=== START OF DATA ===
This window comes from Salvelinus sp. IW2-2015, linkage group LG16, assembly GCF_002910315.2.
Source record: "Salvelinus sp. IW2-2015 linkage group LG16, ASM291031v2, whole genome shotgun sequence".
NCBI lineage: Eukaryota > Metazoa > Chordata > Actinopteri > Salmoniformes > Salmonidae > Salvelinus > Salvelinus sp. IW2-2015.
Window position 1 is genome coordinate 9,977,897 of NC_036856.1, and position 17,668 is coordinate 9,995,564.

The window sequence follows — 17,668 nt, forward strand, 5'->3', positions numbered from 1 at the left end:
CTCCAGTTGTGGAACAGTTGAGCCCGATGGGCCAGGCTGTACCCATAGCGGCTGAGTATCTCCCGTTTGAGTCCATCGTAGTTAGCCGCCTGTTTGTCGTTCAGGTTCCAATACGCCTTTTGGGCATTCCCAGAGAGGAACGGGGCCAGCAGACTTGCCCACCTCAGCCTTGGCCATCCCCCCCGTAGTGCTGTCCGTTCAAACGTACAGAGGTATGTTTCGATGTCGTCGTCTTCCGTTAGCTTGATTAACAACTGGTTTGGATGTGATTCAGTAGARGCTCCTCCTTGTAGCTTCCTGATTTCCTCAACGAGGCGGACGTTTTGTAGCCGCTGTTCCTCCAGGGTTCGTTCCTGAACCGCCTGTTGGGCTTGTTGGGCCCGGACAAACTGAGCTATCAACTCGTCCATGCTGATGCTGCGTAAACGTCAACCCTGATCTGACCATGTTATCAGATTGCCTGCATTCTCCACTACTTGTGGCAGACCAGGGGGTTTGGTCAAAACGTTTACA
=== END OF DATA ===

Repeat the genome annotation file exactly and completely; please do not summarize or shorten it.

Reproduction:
This window comes from Salvelinus sp. IW2-2015, linkage group LG16, assembly GCF_002910315.2.
Source record: "Salvelinus sp. IW2-2015 linkage group LG16, ASM291031v2, whole genome shotgun sequence".
NCBI lineage: Eukaryota > Metazoa > Chordata > Actinopteri > Salmoniformes > Salmonidae > Salvelinus > Salvelinus sp. IW2-2015.
Window position 1 is genome coordinate 9,977,897 of NC_036856.1, and position 17,668 is coordinate 9,995,564.

The window sequence follows — 17,668 nt, forward strand, 5'->3', positions numbered from 1 at the left end:
CTCCAGTTGTGGAACAGTTGAGCCCGATGGGCCAGGCTGTACCCATAGCGGCTGAGTATCTCCCGTTTGAGTCCATCGTAGTTAGCCGCCTGTTTGTCGTTCAGGTTCCAATACGCCTTTTGGGCATTCCCAGAGAGGAACGGGGCCAGCAGACTTGCCCACCTCAGCCTTGGCCATCCCCCCCGTAGTGCTGTCCGTTCAAACGTACAGAGGTATGTTTCGATGTCGTCGTCTTCCGTTAGCTTGATTAACAACTGGTTTGGATGTGATTCAGTAGARGCTCCTCCTTGTAGCTTCCTGATTTCCTCAACGAGGCGGACGTTTTGTAGCCGCTGTTCCTCCAGGGTTCGTTCCTGAACCGCCTGTTGGGCTTGTTGGGCCCGGACAAACTGAGCTATCAACTCGTCCATGCTGATGCTGCGTAAACGTCAACCCTGATCTGACCATGTTATCAGATTGCCTGCATTCTCCACTACTTGTGGCAGACCAGGGGGTTTGGTCAAAACGTTTACA